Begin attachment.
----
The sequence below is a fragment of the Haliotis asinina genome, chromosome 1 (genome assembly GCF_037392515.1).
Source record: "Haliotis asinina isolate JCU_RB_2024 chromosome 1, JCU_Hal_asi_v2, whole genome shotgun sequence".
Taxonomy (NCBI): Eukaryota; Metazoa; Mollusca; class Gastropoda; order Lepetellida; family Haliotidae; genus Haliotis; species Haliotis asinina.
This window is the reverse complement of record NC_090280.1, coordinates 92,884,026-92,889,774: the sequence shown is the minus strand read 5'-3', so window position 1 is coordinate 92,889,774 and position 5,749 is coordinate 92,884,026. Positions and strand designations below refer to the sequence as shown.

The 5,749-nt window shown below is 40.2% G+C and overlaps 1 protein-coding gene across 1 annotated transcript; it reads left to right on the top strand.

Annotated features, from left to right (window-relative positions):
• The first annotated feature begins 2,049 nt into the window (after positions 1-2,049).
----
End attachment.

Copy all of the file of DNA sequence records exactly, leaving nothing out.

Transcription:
The sequence below is a fragment of the Haliotis asinina genome, chromosome 1 (genome assembly GCF_037392515.1).
Source record: "Haliotis asinina isolate JCU_RB_2024 chromosome 1, JCU_Hal_asi_v2, whole genome shotgun sequence".
Taxonomy (NCBI): Eukaryota; Metazoa; Mollusca; class Gastropoda; order Lepetellida; family Haliotidae; genus Haliotis; species Haliotis asinina.
This window is the reverse complement of record NC_090280.1, coordinates 92,884,026-92,889,774: the sequence shown is the minus strand read 5'-3', so window position 1 is coordinate 92,889,774 and position 5,749 is coordinate 92,884,026. Positions and strand designations below refer to the sequence as shown.

The 5,749-nt window shown below is 40.2% G+C and overlaps 1 protein-coding gene across 1 annotated transcript; it reads left to right on the top strand.

Annotated features, from left to right (window-relative positions):
• The first annotated feature begins 2,049 nt into the window (after positions 1-2,049).